The CDU resolution called for a nation-wide information network to track Scientology's activities, the Reuter news agency reported. The resolution also called for state aid to those who leave the church, which was founded some 40 years ago by science fiction writer L. Ron Hubbard.

The church denies that it exploits members financially, although it admits that its training courses can cost thousands of dollars.

Scientology, which has sought tax-code recognition in Germany as a bona fide religion _ a status it has gained in the United States _ has aggressively fought back the attacks against it in Germany with full-page ads in newspapers such as The New York Times. The ads have repeatedly drawn parallels between its situation and Germany's Nazi-era treatment of Jews and others.

Claremont theology school changes its name

(RNS) It's now officially the Claremont School of Theology _ not the School of Theology at Claremont, an awkward name the United Methodist-owned seminary has lived with for nearly four decades.

After moving from the University of Southern California in 1957, seminary officials wanted to avoid any confusion with the cluster known as The Claremont Colleges in that city 30 miles east of Los Angeles.

Nevertheless, over the years many people shortened the official name to Claremont School of Theology, or simply wrote it that way by mistake.

Seminary President Robert Edgar and the Board of Trustees have decided to go with the popular choice."There are lots of schools of theology and there is only one Claremont,"Edgar said.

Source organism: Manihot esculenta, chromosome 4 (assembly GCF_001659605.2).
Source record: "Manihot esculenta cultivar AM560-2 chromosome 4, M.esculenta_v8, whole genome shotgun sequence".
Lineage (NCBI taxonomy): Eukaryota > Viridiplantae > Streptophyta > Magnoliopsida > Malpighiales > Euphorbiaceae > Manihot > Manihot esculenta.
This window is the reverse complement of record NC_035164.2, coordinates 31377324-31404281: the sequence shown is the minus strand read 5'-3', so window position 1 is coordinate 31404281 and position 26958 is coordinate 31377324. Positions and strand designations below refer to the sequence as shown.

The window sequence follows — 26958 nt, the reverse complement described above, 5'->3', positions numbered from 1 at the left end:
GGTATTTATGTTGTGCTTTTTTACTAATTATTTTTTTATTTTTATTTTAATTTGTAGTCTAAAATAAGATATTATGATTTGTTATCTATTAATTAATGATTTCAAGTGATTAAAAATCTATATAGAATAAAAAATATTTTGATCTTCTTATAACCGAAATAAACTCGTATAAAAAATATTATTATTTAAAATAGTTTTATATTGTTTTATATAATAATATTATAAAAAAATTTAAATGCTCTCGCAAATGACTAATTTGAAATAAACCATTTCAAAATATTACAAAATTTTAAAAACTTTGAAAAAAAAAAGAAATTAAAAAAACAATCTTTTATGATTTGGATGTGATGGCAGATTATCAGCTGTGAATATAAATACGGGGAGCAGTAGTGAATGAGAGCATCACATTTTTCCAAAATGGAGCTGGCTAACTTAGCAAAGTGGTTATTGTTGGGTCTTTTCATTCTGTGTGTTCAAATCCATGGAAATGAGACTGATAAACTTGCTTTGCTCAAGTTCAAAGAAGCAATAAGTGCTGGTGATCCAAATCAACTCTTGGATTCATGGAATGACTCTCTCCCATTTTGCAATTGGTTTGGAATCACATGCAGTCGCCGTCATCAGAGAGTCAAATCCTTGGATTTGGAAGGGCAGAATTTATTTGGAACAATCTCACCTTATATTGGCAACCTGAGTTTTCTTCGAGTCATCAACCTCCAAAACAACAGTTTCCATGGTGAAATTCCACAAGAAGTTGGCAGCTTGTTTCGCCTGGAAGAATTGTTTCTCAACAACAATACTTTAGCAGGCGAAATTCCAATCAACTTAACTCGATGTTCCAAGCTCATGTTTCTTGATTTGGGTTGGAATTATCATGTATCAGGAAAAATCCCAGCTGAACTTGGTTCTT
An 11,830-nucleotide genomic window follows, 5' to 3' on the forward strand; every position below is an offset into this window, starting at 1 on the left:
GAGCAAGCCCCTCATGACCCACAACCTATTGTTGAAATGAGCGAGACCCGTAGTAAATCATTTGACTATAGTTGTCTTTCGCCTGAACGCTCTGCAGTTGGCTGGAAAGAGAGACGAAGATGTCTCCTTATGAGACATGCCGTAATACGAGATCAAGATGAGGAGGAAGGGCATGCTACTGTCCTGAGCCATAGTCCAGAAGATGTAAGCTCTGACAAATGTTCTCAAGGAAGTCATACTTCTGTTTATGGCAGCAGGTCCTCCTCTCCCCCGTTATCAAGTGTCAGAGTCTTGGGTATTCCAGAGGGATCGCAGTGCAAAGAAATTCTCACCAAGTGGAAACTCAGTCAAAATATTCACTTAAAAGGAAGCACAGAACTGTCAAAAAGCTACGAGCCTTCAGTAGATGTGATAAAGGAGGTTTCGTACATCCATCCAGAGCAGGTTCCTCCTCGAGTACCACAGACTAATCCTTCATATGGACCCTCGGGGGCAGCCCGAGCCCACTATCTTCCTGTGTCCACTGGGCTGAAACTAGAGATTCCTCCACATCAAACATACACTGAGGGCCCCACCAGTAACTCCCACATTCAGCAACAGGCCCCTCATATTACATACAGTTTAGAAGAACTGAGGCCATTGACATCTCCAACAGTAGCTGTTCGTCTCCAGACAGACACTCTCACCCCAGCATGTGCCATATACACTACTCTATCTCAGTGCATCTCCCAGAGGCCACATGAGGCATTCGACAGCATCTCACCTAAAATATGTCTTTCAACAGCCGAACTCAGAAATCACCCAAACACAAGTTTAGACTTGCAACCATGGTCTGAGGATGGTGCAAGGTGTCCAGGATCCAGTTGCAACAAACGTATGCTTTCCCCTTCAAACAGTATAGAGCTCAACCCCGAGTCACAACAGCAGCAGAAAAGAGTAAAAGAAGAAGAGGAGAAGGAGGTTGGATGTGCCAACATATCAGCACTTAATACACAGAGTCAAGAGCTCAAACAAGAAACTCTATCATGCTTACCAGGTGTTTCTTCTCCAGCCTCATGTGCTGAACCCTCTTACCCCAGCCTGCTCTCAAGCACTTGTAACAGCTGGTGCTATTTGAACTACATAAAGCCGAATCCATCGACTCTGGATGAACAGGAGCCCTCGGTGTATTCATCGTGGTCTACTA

The seminary is now also formally linked to the Claremont Graduate School, one of the privately run Claremont Colleges it originally sought to distance itself from. They share a dozen faculty members.

Although the 350-student seminary draws its enrollment largely from oldline, ecumenical churches, and the non-denominational Fuller Theological Seminary in nearby Pasadena attracts mostly evangelical and charismatic students, Edgar said he was pleased about a side benefit of the name change."We have moved up in alphabetical order _ ahead of Fuller,"he joked.

Nigerian seminary urged to ease monogamy requirement

(RNS) A Nigerian village leader has called on the Lutheran Church of Nigeria to ease its strong insistence on monogamy in marriage, saying it deters would-be students from entering the seminary.

Chief Ita Bassey Etuk of Nung Udoe village, quoted in the denomination's newsletter, The Lutheran Herald, said the monogamy stance of the church not only deters would-be pastors, but also causes many church members to quit the church or abandon their faith.

Etuk appealed to the Lutheran Church of Nigeria to review some of its doctrines that have"outlived their usefulness, especially in a traditional African society." He said he saw no reason why everyone in his village, site of the first headquarters of the Lutheran Church of Nigeria, would not be a Lutheran"if the church had discarded some of the dogmas enacted almost 500 years ago and moved along with society.

The 80,000-member church dates its origin to the arrival of U.S. missionary Henry Nau at Nung Udoe in 1936.

Quote of the day: John Rowell, Northside Community Church in Atlanta

(RNS) Churches have developed their own"welfare"model of doing mission, according to John Rowell, pastor of Northside Community Church, an Atlanta congregation that is part of the Evangelical Free Church in America. These churches, he said, are becoming too reliant upon agencies to do missions work for which they should be taking responsibility:"We have come to believe that missions is not the purview of the church anymore; it's for professionals. It's demoralizing and demeaning. It's time for churches not just to be satisfied with giving and sending but doing."